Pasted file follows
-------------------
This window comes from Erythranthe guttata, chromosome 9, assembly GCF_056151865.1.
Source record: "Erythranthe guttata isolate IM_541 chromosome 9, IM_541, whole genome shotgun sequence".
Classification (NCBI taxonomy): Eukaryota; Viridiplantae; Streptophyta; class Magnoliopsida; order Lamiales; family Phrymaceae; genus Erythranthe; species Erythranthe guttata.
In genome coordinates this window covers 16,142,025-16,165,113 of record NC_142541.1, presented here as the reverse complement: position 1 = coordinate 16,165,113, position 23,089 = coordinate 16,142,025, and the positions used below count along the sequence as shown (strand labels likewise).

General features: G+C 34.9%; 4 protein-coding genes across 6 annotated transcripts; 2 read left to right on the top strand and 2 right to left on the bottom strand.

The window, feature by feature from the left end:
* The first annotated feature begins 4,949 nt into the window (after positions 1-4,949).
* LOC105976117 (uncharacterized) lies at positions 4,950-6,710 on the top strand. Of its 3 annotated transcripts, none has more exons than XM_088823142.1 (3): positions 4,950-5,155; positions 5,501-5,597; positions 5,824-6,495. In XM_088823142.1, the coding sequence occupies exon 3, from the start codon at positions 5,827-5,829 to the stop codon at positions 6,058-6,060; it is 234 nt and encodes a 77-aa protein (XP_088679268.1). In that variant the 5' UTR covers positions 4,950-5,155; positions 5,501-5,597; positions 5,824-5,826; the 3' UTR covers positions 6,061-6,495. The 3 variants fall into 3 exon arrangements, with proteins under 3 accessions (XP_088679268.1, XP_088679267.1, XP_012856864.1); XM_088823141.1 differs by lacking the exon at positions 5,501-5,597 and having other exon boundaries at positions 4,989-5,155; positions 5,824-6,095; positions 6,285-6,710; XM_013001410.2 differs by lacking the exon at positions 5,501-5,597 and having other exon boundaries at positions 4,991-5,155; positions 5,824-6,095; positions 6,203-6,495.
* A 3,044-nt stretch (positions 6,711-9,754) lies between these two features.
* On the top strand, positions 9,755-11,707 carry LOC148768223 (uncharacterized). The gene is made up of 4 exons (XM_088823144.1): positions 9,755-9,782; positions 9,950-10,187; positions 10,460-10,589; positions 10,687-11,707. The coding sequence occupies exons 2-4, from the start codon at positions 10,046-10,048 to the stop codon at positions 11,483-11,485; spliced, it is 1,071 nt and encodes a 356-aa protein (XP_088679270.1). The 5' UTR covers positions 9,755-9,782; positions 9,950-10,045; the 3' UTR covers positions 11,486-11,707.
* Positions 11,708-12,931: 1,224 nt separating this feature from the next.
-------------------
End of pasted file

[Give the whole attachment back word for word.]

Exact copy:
This window comes from Erythranthe guttata, chromosome 9, assembly GCF_056151865.1.
Source record: "Erythranthe guttata isolate IM_541 chromosome 9, IM_541, whole genome shotgun sequence".
Classification (NCBI taxonomy): Eukaryota; Viridiplantae; Streptophyta; class Magnoliopsida; order Lamiales; family Phrymaceae; genus Erythranthe; species Erythranthe guttata.
In genome coordinates this window covers 16,142,025-16,165,113 of record NC_142541.1, presented here as the reverse complement: position 1 = coordinate 16,165,113, position 23,089 = coordinate 16,142,025, and the positions used below count along the sequence as shown (strand labels likewise).

General features: G+C 34.9%; 4 protein-coding genes across 6 annotated transcripts; 2 read left to right on the top strand and 2 right to left on the bottom strand.

The window, feature by feature from the left end:
* The first annotated feature begins 4,949 nt into the window (after positions 1-4,949).
* LOC105976117 (uncharacterized) lies at positions 4,950-6,710 on the top strand. Of its 3 annotated transcripts, none has more exons than XM_088823142.1 (3): positions 4,950-5,155; positions 5,501-5,597; positions 5,824-6,495. In XM_088823142.1, the coding sequence occupies exon 3, from the start codon at positions 5,827-5,829 to the stop codon at positions 6,058-6,060; it is 234 nt and encodes a 77-aa protein (XP_088679268.1). In that variant the 5' UTR covers positions 4,950-5,155; positions 5,501-5,597; positions 5,824-5,826; the 3' UTR covers positions 6,061-6,495. The 3 variants fall into 3 exon arrangements, with proteins under 3 accessions (XP_088679268.1, XP_088679267.1, XP_012856864.1); XM_088823141.1 differs by lacking the exon at positions 5,501-5,597 and having other exon boundaries at positions 4,989-5,155; positions 5,824-6,095; positions 6,285-6,710; XM_013001410.2 differs by lacking the exon at positions 5,501-5,597 and having other exon boundaries at positions 4,991-5,155; positions 5,824-6,095; positions 6,203-6,495.
* A 3,044-nt stretch (positions 6,711-9,754) lies between these two features.
* On the top strand, positions 9,755-11,707 carry LOC148768223 (uncharacterized). The gene is made up of 4 exons (XM_088823144.1): positions 9,755-9,782; positions 9,950-10,187; positions 10,460-10,589; positions 10,687-11,707. The coding sequence occupies exons 2-4, from the start codon at positions 10,046-10,048 to the stop codon at positions 11,483-11,485; spliced, it is 1,071 nt and encodes a 356-aa protein (XP_088679270.1). The 5' UTR covers positions 9,755-9,782; positions 9,950-10,045; the 3' UTR covers positions 11,486-11,707.
* Positions 11,708-12,931: 1,224 nt separating this feature from the next.